Stearic acid (SFA; Sigma, Oakville, ON, Canada) was dissolved in 75% ethanol at 50°C with 100 r/min shaking, and then added to RPMI medium with 5% BSA to prepare a 4 mmol/L stock. The stock was added to cell culture medium to yield a final concentration of 0.4 mmol/L. The vehicle control was RPMI+0.75% ethanol.
Western blot analysis
INS-1 cells collected after 24-h treatment 2 or 3 were lysed in a radioimmunoprecipitation assay buffer (150 mmol/L NaCl; 1.0% NP-40; 0.5% sodium deoxycholate; 0.1% SDS; 50 mmol/L Tris, pH 8.0) with 2 μg/mL aprotinin, 10 μL/mL protease inhibitor cocktail, and 1 mmol/L NaF. All of the chemicals were obtained from Sigma (Oakville, ON, Canada). Total protein was measured using a Lowry protein assay (Thermo Scientific, Pierce Biotechnology, Rockford, IL, USA).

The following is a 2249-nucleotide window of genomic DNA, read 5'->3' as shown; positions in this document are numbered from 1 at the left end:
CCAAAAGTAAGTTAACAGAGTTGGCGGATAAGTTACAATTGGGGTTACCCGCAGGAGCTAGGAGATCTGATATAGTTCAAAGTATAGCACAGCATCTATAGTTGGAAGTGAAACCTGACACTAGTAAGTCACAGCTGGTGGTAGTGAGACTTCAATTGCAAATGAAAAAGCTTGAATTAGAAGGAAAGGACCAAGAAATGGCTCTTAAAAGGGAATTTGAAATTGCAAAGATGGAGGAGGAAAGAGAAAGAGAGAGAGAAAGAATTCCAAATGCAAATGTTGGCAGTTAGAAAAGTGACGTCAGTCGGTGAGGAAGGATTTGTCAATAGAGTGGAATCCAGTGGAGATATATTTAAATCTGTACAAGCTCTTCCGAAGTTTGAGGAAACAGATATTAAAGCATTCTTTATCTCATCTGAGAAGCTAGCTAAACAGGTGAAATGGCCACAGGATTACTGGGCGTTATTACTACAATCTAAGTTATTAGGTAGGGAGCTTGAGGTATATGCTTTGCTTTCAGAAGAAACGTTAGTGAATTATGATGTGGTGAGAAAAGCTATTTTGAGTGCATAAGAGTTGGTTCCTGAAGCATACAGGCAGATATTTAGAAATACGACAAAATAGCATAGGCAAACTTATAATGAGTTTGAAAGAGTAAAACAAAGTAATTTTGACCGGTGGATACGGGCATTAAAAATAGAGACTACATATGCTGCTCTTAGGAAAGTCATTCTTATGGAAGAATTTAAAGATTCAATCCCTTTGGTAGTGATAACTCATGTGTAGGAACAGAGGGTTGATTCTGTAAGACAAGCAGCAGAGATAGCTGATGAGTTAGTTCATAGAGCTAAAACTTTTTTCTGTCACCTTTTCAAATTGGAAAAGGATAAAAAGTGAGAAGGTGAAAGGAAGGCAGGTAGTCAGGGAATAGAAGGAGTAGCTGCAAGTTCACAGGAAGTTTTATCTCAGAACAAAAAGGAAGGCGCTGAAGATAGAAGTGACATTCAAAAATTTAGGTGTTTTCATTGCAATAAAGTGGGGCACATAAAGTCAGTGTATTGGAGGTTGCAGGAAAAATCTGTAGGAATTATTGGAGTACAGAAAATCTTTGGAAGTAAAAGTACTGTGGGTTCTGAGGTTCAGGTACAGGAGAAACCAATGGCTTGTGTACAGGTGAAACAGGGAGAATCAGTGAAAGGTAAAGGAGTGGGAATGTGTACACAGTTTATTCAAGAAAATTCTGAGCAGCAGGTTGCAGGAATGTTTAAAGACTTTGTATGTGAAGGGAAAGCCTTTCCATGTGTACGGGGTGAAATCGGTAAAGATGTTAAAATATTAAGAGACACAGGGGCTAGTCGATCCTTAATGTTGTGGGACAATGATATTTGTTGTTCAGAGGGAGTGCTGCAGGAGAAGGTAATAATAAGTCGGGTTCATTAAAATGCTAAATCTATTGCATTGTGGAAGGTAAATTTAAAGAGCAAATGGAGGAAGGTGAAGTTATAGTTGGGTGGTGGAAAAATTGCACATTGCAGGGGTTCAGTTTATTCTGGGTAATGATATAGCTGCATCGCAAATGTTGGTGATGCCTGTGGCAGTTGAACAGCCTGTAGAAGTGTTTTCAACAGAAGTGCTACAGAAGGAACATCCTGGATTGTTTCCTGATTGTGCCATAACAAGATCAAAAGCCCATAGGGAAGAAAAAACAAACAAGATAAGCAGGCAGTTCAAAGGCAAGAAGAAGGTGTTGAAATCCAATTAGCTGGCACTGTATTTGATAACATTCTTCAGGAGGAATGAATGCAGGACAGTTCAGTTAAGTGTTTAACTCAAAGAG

Protein samples (20 μg) were subjected to SDS-PAGE followed by blotting onto nitrocellulose membranes. The membranes were blocked in 3% BSA–0.1% Tween–Tris-buffered saline for 1 h followed by overnight incubation at 4°C with primary antibodies diluted 1:1000 in the blocking solution. Primary antibodies included anti-Ca2+/calmodulin-dependent protein kinase II (CaMKII), antiphospho-CaMKII (p-CaMKII), anti-extracellular regulated kinases (ERKs), antiphospho-ERKs (p-ERKs), anti-protein kinase A (PKA), and antiphospho-PKA (p-PKA), all from Cell Signaling Technology (Danvers, MA, USA). The membranes were subsequently incubated with the appropriate HRP-conjugated secondary antibodies (1:5000; Sigma, Saint Louis, MO, USA) for 1 h at room temperature. Labeling of each phosphorylated protein was compared with its respective total protein. The membranes were developed using ECL Prime (GE Healthcare Bio-Sciences Corp, Piscataway, NJ, USA) and digital images were captured using a ChemiDoc MPTM imaging system (Bio-Rad Laboratories, Inc., Mississauga, ON, Canada). Band intensity was quantified using Quantity One v4.6.2 (Bio-Rad Laboratories, Inc, Hercules, CA, USA).